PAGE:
The perfect food for a delicious lunch, a light dinner or just an appetizer to keep you going while you await the main deal, dumplings have kept China, Japan and other pockets of East Asia fed and content for centuries. They can be eaten with chopsticks, a fork or in many cases just popped into your mouth after being dipped in sauce with your fingers. The secret to an amazing dumpling, as any East Asian will tell you, is in the wrappers which can be deceptively easy to make. With the help of Head Chef Den Signey at Bamboo, Zen Garden on Lower Kabete road, we have compiled a brief guide to some of the most popular styles of dumplings out there.
This light soy sauce is infused with spring onions and a touch of lemon juice. It adds a savoury touch to dishes and should be used sparingly.
PRAWN AND CORIANDER DIM SUM
Beautifully delicate steamed pockets of seafood glory, these translucent, bite-sized Chinese pockets of fun, are wrapped in dumpling wrappers made with a special imported potato flour. They taste lovely on their own but even more divine when dipped in chili oil.
CRISPY PRAWN WONTON
As delightful on the eye as it is crunchy on the mouth, this dumpling is bound to please all lovers of fun fried snacks out there. The soft ginger filled prawn filling will be a well-deserved reward after crunching down on its tentacles. Dip it in soy sauce for a savoury touch.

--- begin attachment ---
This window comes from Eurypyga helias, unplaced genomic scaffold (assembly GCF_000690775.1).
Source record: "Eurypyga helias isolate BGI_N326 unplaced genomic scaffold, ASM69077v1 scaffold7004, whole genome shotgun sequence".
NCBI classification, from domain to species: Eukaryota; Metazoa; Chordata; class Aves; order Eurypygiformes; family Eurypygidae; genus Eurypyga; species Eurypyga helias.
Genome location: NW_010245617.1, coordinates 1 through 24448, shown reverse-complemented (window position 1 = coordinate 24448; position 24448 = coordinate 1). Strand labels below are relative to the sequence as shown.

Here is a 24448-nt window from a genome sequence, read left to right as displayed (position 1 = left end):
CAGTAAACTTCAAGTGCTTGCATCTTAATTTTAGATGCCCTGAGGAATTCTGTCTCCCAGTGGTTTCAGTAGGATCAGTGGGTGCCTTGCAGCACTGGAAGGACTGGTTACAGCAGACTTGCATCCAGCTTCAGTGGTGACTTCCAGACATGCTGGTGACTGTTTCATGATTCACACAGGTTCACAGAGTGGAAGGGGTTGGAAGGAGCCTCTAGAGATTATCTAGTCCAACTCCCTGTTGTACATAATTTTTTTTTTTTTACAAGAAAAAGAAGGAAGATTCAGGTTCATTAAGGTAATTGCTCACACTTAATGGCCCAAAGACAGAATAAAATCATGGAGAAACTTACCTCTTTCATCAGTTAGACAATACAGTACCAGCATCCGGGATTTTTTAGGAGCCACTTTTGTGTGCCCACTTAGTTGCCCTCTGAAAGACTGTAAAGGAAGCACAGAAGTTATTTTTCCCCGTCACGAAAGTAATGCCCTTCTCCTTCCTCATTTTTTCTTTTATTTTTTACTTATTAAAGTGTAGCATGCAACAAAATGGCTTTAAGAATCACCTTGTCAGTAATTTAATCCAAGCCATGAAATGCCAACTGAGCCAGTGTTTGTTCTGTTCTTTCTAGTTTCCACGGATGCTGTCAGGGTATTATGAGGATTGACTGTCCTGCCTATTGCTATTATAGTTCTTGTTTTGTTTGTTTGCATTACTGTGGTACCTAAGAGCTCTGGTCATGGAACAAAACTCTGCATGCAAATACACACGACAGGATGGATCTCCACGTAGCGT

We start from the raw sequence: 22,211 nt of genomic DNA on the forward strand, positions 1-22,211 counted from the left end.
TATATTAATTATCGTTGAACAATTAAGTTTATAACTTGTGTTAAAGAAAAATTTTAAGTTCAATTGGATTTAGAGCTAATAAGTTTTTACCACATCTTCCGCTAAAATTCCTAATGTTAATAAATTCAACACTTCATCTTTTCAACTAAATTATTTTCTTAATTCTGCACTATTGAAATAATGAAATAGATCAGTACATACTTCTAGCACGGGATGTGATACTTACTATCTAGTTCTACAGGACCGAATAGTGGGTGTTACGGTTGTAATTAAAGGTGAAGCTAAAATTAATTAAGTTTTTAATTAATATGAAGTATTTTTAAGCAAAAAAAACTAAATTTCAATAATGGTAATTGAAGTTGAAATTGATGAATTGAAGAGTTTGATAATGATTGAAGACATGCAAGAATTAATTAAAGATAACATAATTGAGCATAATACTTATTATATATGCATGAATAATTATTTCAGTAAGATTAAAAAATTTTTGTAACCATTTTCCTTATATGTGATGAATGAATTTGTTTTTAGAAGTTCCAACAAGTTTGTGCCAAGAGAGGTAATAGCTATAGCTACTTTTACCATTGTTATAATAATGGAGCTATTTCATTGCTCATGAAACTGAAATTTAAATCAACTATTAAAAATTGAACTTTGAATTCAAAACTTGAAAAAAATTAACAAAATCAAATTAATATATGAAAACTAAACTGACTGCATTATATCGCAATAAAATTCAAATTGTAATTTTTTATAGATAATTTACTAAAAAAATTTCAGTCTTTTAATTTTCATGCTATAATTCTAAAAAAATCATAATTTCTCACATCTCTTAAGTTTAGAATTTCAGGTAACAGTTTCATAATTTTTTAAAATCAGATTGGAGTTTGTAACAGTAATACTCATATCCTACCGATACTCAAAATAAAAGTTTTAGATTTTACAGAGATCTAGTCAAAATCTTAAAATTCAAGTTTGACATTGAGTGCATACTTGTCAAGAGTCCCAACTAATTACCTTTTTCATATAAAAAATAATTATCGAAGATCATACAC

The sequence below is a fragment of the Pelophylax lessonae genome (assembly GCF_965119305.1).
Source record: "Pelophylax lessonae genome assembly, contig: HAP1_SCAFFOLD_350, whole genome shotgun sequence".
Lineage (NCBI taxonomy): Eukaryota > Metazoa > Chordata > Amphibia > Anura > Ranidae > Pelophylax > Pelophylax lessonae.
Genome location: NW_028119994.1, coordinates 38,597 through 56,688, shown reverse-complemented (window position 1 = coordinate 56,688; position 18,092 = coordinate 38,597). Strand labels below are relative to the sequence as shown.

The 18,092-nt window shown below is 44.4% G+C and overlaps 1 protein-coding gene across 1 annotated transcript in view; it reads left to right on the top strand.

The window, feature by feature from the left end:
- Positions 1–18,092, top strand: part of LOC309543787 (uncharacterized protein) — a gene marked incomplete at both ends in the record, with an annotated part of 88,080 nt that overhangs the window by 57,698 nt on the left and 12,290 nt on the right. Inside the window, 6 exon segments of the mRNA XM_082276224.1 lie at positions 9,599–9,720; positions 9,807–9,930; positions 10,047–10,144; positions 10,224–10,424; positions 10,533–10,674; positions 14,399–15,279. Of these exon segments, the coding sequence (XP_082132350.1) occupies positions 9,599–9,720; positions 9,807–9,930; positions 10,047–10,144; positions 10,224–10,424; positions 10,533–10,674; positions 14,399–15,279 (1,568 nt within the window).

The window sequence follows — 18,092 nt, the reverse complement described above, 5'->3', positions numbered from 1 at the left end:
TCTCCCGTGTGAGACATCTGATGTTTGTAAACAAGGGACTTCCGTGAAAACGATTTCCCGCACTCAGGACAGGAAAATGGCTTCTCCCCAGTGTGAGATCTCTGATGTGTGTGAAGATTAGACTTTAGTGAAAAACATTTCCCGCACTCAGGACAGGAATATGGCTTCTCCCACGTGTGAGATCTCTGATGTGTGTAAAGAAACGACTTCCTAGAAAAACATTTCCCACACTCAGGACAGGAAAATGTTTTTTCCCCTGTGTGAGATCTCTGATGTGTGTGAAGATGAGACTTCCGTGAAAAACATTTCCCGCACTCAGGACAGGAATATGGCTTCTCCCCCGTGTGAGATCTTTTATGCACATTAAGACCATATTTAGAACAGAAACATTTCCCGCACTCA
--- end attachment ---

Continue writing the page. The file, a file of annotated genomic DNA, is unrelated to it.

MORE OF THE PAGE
This soft and spongy Chinese steamed bun, contains a spectacularly delicious barbecued pork filling known as “char siu” pork which Chef Den cooks three times in order to achieve the right balance of sweet and spicy flavour. You can dip this in any sauce you want, the truth though is that the inside is so lovely and moist you might not feel the need to.
Similar to the prawn dim sum this translucent dumpling comes steamed and with a a juicy prawn and bamboo shoot interior. Works best with a tangy soy and fresh lemon juice sauce with some fish sauce thrown in for added flavour.
Fried ginger matchsticks are combined with raw ones and sprinkled with white and black sesame seeds to add some kick to the delicate dumpling dishes. It can be mixed with soy sauce for added saltines
Chili Oil infused with coriander. If you are a spice lover this basically goes with absolutely everything. It can be argued that it’s better with some than others but when your mouth craves the heat it probably doesn’t really care. Just try and not put it on your ice cream.
Grilled Japanese-style dumplings have a light wrapping which crisps up on the grill. Chef Den uses cabbage and marinated chicken for the fillings and garnishes them with spring onions. Best eaten after dipping them in a light soy sauce (add chopped green chilis if you want to give it some bite)